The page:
John Skye (37) is one of the most experienced wave sailors on tour. Originally from UK he moved to Gran Canaria. Now he is married with world class wave sailor Nayra Alonso and proud father of two kids. It was about time to hook up with John, who just finished a really cool clip about the monster conditions on Gran Canaria in February. Watch a nice clip and read our interview below.


Watch John Skye (K-57) in “A windy week in Gran Canaria” 


Interview with John Skye

Continentseven: How is it going? Congratulations on your second child?
John Skye: Thanks. Everything is going great. Nayra and the baby are doing great and it’s an amazing feeling to have the complete family. We have been very lucky and have two healthy kids, one girl and one boy. Right now it’s pretty hectic between sorting out the new born and trying to pay lots of attention to the older one too, plus keeping up with all the work things. Luckily the conditions have been pretty bad this week, so it has made it much easier to switch off and focus! I am looking forward to the next couple of months when things settle down a bit and Nayra can come sailing too. She has been really missing it during this pregnancy and can’t wait to get back on the water. 


Continentseven: February saw amazing conditions on Gran Canaria, probably the best since a long time?
John Skye: It is definitely the best I have ever seen here. Normally I guess I am away more of the winter, so miss the days like these, but because of the baby situation I am here and it has been great. In particular one day with logo/mast high peeling down the line, was amazing. I would have preferred the wind a little lighter, but you get used to 3.7 weather over here! Over 2 weeks the sail I used the most was my 3.7, which is unbelievable. It got to the point where a “light wind” day was when I was using 4.0! Thanks to Josep Pons and Moritz Mauch we managed to film a little bit between us and I could put together a little clip.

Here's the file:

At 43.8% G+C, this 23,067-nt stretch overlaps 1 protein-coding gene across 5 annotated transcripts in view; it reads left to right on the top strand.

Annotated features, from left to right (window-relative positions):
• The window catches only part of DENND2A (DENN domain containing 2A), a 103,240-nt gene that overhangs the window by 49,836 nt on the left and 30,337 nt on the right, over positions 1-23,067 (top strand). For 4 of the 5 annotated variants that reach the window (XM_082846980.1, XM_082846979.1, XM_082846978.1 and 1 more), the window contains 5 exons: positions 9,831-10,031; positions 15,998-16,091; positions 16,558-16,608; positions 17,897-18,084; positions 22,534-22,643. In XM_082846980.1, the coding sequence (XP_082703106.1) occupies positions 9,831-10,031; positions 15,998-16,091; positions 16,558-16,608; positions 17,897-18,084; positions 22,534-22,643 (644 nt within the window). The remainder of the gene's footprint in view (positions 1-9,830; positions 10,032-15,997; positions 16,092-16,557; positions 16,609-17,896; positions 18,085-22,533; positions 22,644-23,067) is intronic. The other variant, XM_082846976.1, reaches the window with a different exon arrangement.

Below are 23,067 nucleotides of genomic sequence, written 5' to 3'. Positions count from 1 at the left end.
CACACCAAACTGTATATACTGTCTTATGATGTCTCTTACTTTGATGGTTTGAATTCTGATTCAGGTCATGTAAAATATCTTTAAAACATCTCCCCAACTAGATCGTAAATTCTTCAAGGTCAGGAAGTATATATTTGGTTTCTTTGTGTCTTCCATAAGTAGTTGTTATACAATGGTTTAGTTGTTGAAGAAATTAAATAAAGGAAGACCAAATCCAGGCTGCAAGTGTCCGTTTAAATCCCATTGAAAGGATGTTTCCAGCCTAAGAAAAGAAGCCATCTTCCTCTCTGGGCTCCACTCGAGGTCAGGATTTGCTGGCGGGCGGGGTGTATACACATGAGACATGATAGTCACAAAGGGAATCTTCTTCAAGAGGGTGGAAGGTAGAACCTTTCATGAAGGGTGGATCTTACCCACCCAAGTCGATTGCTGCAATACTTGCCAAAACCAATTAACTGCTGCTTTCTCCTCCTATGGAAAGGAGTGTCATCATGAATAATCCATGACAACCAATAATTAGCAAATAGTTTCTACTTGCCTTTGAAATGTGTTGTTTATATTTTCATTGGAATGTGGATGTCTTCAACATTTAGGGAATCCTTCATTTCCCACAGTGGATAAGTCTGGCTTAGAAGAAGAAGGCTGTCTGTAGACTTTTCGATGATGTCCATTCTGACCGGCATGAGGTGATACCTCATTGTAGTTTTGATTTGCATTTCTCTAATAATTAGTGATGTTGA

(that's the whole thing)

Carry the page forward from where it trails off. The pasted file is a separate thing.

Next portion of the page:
Continentseven: You started windsurfing with 13 years in 1990. Now 25 years later you can look back on a fantastic career. Many top 10 results, British titles, even podiums on the PWA tour. Did you plan a windsurfing career like this?
John Skye: Never ever! I grew up 2 hours from the coast, sailing on a lake that was 30 minute drive from my house. Me and my best friend used to dream of it at school, but to be honest I thought it was completely impossible to make a career out of it. Back then freestyle hadn’t been invented, so the only real option was racing and I was always too small for that. The PWA at the time was dominated by Björn, Anders and a whole bunch of 190cm giants. I wanted to be big and tall, but genetics weren’t really on my side! In the end I was super lucky that freestyle arrived at the exact right moment for me to be able to take advantage of it, and like nearly all the top wave sailors that started at the same time as me, freestyle was the entry door. 


Continentseven: Your dad brought you into the sport and who motivated you to become a professional in the sport of windsurfing?
John Skye: My dad used to take me sailing and was really encouraging, but I think actually it was my best friend at school being super motivated that was what got me hooked. Becoming professional was just a dream and I don’t think it was ever really a goal until quite a bit later. I was just enjoying the sport, trying to push my level and then step by step, things fell in to place and I ended up having one of the best lives possible! Unlike others I never arrived so much with a bang, but just kept chipping away at making it work and it paid off. I remember during my first full year on the tour, having had a couple of really good results, being briefly 2nd place in the overall PWA ranking and making my first proper money, I was walking through London and it all sort of hit me, with wow… I made it somehow! I still remember that feeling so well and feel extremely lucky. I owe a lot of people big thanks along the way!


Continentseven: Did you like windsurfing from the beginning on?
John Skye: Not really if I am honest. I first windsurfed around 1985 when I was 7 or 8, but just on massive boards and kids sails. It was so easy, but also pretty boring drifting around ponds at 2knots. At the time I was really into skiing and skateboarding and windsurfing didn’t come close. Then I planed for the first time and everything changed from that moment on. Once I had felt that sensation, I have been hooked ever since and it still gives me the best feeling to just get up and in the straps on the first run everyday! Whether its 8.6 weather on the slalom gear or 3.7 wave sailing.